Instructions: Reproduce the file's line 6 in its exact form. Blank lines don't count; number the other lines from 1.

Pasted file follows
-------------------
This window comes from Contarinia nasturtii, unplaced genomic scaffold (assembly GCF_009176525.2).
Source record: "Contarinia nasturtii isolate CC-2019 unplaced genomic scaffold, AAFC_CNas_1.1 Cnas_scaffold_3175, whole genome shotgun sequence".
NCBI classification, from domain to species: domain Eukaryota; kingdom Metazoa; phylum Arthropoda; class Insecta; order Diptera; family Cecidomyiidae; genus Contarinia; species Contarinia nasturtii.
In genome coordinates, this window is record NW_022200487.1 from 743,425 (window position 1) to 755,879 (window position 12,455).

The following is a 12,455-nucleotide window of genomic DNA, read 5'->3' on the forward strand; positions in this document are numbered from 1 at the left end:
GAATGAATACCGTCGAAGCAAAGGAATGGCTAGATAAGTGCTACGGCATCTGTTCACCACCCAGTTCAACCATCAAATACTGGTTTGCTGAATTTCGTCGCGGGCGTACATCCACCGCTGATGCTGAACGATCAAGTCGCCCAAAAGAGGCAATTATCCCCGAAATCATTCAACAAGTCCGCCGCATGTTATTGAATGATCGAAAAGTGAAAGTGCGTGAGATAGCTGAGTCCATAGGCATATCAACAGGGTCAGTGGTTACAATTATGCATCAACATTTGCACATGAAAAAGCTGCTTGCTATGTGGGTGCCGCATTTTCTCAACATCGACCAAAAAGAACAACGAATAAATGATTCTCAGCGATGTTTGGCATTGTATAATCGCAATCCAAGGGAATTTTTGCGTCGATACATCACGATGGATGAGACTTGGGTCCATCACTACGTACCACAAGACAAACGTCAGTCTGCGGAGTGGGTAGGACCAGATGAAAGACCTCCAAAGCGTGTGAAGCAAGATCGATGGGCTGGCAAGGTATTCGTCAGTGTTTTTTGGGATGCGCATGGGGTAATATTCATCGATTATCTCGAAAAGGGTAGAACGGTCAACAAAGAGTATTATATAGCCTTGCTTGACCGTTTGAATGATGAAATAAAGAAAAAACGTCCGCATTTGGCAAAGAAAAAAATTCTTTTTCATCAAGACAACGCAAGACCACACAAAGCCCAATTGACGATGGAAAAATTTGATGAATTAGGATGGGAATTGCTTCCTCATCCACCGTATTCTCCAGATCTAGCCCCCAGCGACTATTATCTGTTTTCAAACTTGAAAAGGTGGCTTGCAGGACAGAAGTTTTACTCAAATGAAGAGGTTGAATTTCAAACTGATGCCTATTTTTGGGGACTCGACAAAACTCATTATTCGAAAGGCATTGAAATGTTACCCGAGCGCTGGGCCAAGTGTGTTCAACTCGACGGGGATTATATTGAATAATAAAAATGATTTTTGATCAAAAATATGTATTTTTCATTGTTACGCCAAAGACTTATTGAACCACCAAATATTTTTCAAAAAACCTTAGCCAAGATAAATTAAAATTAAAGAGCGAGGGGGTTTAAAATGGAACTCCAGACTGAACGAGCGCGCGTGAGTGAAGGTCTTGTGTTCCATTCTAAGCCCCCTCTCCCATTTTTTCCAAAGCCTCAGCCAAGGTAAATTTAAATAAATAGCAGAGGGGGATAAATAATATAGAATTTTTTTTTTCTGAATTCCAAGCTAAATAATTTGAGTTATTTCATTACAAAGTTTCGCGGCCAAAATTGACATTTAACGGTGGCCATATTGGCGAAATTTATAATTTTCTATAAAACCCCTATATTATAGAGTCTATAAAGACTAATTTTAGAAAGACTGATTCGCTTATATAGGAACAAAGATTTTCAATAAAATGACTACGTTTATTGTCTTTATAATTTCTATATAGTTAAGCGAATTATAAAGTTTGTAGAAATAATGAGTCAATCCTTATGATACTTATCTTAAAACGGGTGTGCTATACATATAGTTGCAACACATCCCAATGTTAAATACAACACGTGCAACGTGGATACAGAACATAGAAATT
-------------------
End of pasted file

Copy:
GAATGAATACCGTCGAAGCAAAGGAATGGCTAGATAAGTGCTACGGCATCTGTTCACCACCCAGTTCAACCATCAAATACTGGTTTGCTGAATTTCGTCGCGGGCGTACATCCACCGCTGATGCTGAACGATCAAGTCGCCCAAAAGAGGCAATTATCCCCGAAATCATTCAACAAGTCCGCCGCATGTTATTGAATGATCGAAAAGTGAAAGTGCGTGAGATAGCTGAGTCCATAGGCATATCAACAGGGTCAGTGGTTACAATTATGCATCAACATTTGCACATGAAAAAGCTGCTTGCTATGTGGGTGCCGCATTTTCTCAACATCGACCAAAAAGAACAACGAATAAATGATTCTCAGCGATGTTTGGCATTGTATAATCGCAATCCAAGGGAATTTTTGCGTCGATACATCACGATGGATGAGACTTGGGTCCATCACTACGTACCACAAGACAAACGTCAGTCTGCGGAGTGGGTAGGACCAGATGAAAGACCTCCAAAGCGTGTGAAGCAAGATCGATGGGCTGGCAAGGTATTCGTCAGTGTTTTTTGGGATGCGCATGGGGTAATATTCATCGATTATCTCGAAAAGGGTAGAACGGTCAACAAAGAGTATTATATAGCCTTGCTTGACCGTTTGAATGATGAAATAAAGAAAAAACGTCCGCATTTGGCAAAGAAAAAAATTCTTTTTCATCAAGACAACGCAAGACCACACAAAGCCCAATTGACGATGGAAAAATTTGATGAATTAGGATGGGAATTGCTTCCTCATCCACCGTATTCTCCAGATCTAGCCCCCAGCGACTATTATCTGTTTTCAAACTTGAAAAGGTGGCTTGCAGGACAGAAGTTTTACTCAAATGAAGAGGTTGAATTTCAAACTGATGCCTATTTTTGGGGACTCGACAAAACTCATTATTCGAAAGGCATTGAAATGTTACCCGAGCGCTGGGCCAAGTGTGTTCAACTCGACGGGGATTATATTGAATAATAAAAATGATTTTTGATCAAAAATATGTATTTTTCATTGTTACGCCAAAGACTTATTGAACCACCAAATATTTTTCAAAAAACCTTAGCCAAGATAAATTAAAATTAAAGAGCGAGGGGGTTTAAAATGGAACTCCAGACTGAACGAGCGCGCGTGAGTGAAGGTCTTGTGTTCCATTCTAAGCCCCCTCTCCCATTTTTTCCAAAGCCTCAGCCAAGGTAAATTTAAATAAATAGCAGAGGGGGATAAATAATATAGAATTTTTTTTTTCTGAATTCCAAGCTAAATAATTTGAGTTATTTCATTACAAAGTTTCGCGGCCAAAATTGACATTTAACGGTGGCCATATTGGCGAAATTTATAATTTTCTATAAAACCCCTATATTATAGAGTCTATAAAGACTAATTTTAGAAAGACTGATTCGCTTATATAGGAACAAAGATTTTCAATAAAATGACTACGTTTATTGTCTTTATAATTTCTATATAGTTAAGCGAATTATAAAGTTTGTAGAAATAATGAGTCAATCCTTATGATACTTATCTTAAAACGGGTGTGCTATACATATAGTTGCAACACATCCCAATGTTAAATACAACACGTGCAACGTGGATACAGAACATAGAAATT